Temptations to conspiracy

This one is about conspiracy theories.

Looking back into the rosy mists of time, I imagine that there was a moment when believing the expert consensus was the sign of a reasonable person. It might have been more or less normal to hold a humble belief that people who are not climate scientists, epidemiologists, theologians, medical doctors, or lawyers would be wise to shut up and listen to those people in their respective fields.

But now, it seems, the opposite is often true: only a total moron believes what he is told on the basis of the elite credentials of the teller. In the internet age, it is a sign of good discernment and wisdom to look behind the veil, to disregard the dull consensus and look for the improbable and dramatic explanation instead.

Oh, you don’t believe that Pete Buttigieg and/or his husband fixed the Iowa caucus by somehow being affiliated with a nefarious company behind the ill-fated app they used to tally votes? Wow, what a dummy.*

That’s just a fun little sample of one conspiracy theory I became aware of sometime in the very long decade that has been 2020 so far. As you probably know, there are lots more where that came from. My awareness of these theories largely comes from my inability to simply avoid reading the comments. This inability of mine lives in tandem with conspiracy theorists’ inability to avoid commenting to educate the sheeple, and, well, here we are, symbiotic and miserable.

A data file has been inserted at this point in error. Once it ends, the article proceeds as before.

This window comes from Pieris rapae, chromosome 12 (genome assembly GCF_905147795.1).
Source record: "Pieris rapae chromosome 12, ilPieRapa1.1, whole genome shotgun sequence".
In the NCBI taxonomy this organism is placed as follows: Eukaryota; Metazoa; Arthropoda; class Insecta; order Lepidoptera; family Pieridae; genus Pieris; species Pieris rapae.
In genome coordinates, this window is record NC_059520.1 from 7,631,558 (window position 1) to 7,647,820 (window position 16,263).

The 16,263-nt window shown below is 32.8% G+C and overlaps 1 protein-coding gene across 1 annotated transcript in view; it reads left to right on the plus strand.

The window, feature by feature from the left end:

(If I’m a little more aware of, or a little more interested in, the grimy conspiracy underbelly of the internet than you are, fear not. I’m a bit of a disaster tourist, straddling several online worlds, and gawking at still others. This is confusing, and relevant, on which more later.)

I’m not here to rehash these various conspiracy theories, because they’re mostly incredibly dumb and awful, and a lot of them are about covid, which is disheartening. Instead, I’m here to wonder why.

I think there are three main temptations to conspiracy thinking:

1. Knowledge vs. Comprehension

Others have observed that a lot of us think of experts as people who have more facts in their fact-hoard than we do. The idea is that experts are nothing more than people who know a lot of things that we don’t know about. If this were true, then experts would be obsolete as soon as we know a lot of stuff. The internet gives us the illusion of knowing a lot of stuff. Thus, we no longer need experts, because we are in an equally good position as anyone to collect facts, which practically makes us experts, too.

The problem is, of course, learning facts is different than understanding them. I spent three months memorizing law for the bar exam, and that process bore almost no relationship to the three-year process that made me actually understand law. I imagine the same can be said about most areas of expertise, whether they come from formal education or not.